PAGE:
We are now able to make it paycheck to paycheck, but we have zero savings. We sold a lot of things to get by, my engagement ring, guitars, appliances, etc. We were able to learn to be levels of frugal that I didn't know we had in us. As upsetting as it all is, I'm actually damn proud of the survival skills we developed and how little we managed to survive on (my husband is a rural elementary teacher, so no good money there).
So, I've listed a ton of serious negatives. Now, I need to tell you why it has been personally worth it for us. First off, it did force me to get clean. I would have rather have gotten clean a different way, but that wasn't in the cards, still...I'm a much better wife and mom than I was before. But I identify as an addict, and that's not you so, moot point there.
I rediscovered that I really am passionate (on some level) about my vocation. I always considered myself a paycheck nurse prior with a pretty low level of work satisfaction...but let me tell you. I did not realize how much of my self esteem and personal identity was intertwined with being a nurse...until I was no longer a nurse. So, this program did let me save my career.
Next, my specific program allowed me to keep my mishaps off the public record. I was granted a stay of discipline, so if I finish my 5 years, no one is the wiser. That's huge for me, because the investigation unearthed a whole mess of my really embarassing and dirty laundry. I had to sign a million releases for every provider for the past 7 years and because I have mental health issues, that was uncovered and it's all super personal and humiliating and I would basically do anything to keep that off the internet.
Also, I was able to keep a career that can provide for my family. I was the main breadwinner before and while I did work a minimum wage job as a substitute teacher and a preschool teacher, had I quit monitoring, I would have been stuck within a few bucks of that paygrade for the rest of my life...and I made the personal choice that it was in my famiy's best interest for me to get back to our old income bracket eventually. Some people can get away living pretty decent with significantly less earnings if their partner out earns them, but that wasn't my situation.
I mean, monitoring is intense and awful and I do not believe that anyone will say that they spent their time in monitoring feeling confortable. I'm not going to lie and say I am grateful and happy to be here. I'm royally pissed at myself for getting into this situation.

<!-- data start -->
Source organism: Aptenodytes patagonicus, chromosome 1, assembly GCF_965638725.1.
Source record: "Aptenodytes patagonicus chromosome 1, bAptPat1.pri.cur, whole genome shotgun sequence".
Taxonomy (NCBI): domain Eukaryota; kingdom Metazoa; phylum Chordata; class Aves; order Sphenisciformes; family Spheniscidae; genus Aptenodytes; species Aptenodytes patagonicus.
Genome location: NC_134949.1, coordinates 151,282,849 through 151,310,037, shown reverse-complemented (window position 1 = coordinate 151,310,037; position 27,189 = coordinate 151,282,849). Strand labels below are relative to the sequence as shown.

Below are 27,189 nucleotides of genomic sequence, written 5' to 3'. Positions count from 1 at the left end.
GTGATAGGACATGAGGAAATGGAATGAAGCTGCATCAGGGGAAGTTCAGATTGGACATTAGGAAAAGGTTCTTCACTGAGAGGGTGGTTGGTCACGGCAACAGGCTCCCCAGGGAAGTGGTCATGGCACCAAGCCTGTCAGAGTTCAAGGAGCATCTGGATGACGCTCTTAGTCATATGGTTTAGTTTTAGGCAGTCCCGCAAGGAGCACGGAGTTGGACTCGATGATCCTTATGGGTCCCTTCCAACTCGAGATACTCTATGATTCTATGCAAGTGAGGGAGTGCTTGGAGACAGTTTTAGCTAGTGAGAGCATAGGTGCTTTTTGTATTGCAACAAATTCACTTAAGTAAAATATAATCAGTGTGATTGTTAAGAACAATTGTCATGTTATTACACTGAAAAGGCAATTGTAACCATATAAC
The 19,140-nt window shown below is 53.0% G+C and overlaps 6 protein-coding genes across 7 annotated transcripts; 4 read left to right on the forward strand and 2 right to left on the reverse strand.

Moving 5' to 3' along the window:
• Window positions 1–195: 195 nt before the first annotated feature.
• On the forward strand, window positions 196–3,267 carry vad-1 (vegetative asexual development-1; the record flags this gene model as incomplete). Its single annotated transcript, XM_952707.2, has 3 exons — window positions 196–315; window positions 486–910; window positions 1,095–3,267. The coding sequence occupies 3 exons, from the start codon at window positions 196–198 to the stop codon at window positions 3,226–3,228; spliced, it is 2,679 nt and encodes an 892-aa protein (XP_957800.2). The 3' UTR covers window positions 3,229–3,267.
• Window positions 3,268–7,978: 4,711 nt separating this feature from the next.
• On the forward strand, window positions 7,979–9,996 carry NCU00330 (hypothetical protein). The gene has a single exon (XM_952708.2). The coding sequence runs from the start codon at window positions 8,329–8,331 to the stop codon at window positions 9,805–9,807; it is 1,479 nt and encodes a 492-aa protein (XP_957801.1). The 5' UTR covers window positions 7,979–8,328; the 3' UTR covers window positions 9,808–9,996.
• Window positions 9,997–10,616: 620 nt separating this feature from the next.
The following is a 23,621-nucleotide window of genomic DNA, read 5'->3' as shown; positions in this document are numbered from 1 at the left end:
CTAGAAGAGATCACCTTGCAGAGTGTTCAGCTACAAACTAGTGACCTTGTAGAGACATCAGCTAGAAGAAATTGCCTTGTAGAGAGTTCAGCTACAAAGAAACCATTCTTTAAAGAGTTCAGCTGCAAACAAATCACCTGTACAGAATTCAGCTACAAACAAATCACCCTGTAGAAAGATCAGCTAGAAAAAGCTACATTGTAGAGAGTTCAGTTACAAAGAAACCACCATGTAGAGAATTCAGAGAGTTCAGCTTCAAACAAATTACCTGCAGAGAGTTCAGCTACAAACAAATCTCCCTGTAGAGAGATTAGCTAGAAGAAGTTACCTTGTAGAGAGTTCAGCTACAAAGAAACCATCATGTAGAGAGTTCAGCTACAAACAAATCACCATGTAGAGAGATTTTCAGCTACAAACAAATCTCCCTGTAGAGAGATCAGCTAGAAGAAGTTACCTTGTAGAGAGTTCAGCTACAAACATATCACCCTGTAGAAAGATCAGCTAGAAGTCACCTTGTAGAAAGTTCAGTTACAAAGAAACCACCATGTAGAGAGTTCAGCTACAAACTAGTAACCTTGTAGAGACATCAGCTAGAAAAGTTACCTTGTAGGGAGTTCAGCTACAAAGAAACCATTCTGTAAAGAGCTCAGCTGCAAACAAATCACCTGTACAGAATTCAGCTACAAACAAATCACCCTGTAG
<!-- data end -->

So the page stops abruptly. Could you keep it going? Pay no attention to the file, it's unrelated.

But I cannot curse the program because I do not have the right to curse the program. I can make excuses...and my excuses are that I temporarily quit nursing prior to being reported because of my habit because I knew I wasn't safe and yeah, it doesn't feel fair that my doctor turned me in when I was was sick from complications and ready to get clean. That pisses me off and always will. I was admitted with sepsis and endocarditis, and I was asking for help...
And I thought I was safe because I wasn't nursing...but my occupation was on file at the hospital, so they chose to report me regardless. So, yes, I am hell fire bitter on that point.
But at the end of the day, I was an addict and I was everything they accused me of. And obviously I was pretty sick in my addiction if I had endocarditis and sepsis.
I am rambling so hard now and I'm sorry. But I guess I will summarize below.
Finances and family strain are gonna be difficult, at least initially. You will doubt your decision everytime you are forced away from your babies and everytime you have to pay for a drug test rather than groceries to feed them. There is a ton of anger...at the BON, at the program...and eventually, at yourself...even if you never used the morphine, you will likely kick yourself for carrying it in your pocket against policy at some point. Depending on your savings and finances, it's going to take a ton of sacrifice. You will have to have really uncomfortable conversations with providers, friends, family, future employers, etc. It's embarrassing.
Job hunting is challenging, but it absolutely is not impossible if you are realistic with where you apply. I found my job in about a week, but I cast my net very wide distance wise and picked jobs that didn't appeal to me just based on my judgement regarding how how easy it would be to accommodate a narc restriction. I got a job very fast, but I also got a massive commute. The tradeoff was worth it for me.
Life in monitoring is much easier if you don't fight with your team...you will lose if you try and just end up on their radar of who they deem to be trouble makers, no matter how righteous your indignation is. The faster you accept that they do not care about your finances or family, the easier it will be on you. That sounds harsh, but anyone on this board will tell you how hard the smack in the face in when you realize the BON and the monitoring programs give zero f**ks about your situation.
If you act remorseful, follow the rules, and stay off the radar, they tend to leave you alone...which is a good thing. Staying off the radar has earned me fewer drug screenings, they dropped my appointment requirements across the board without me asking, they allowed me to transfer units without a fight, and they even let me not show up for a drug test on the day my father died... which all has resulted in less stress for me and more money in my pocket.
Monitoring is to be survived. Almost 2 years in, things feel mostly routine now. I'm not angry all the time. I can provide for my family. I'm going back to school for my advanced degree as soon as finances allow. My little family has a routine and we are getting by now.
Overall, I'm really glad I didn't quit. God, I wanted to...and almost did. I have 607 days clean. I'm in therapy that is mandated...but ironically, I primarily use the therapy as a way to process the trauma from my addiction and monitoring. If I could have eased into another career that I didn't hate and that would have supported my family, yeah...I would have quit. Still probably would. But that isn't my hand to play, so here I am.
Honestly, this answer was really therapeutic for me so...thank you for listening.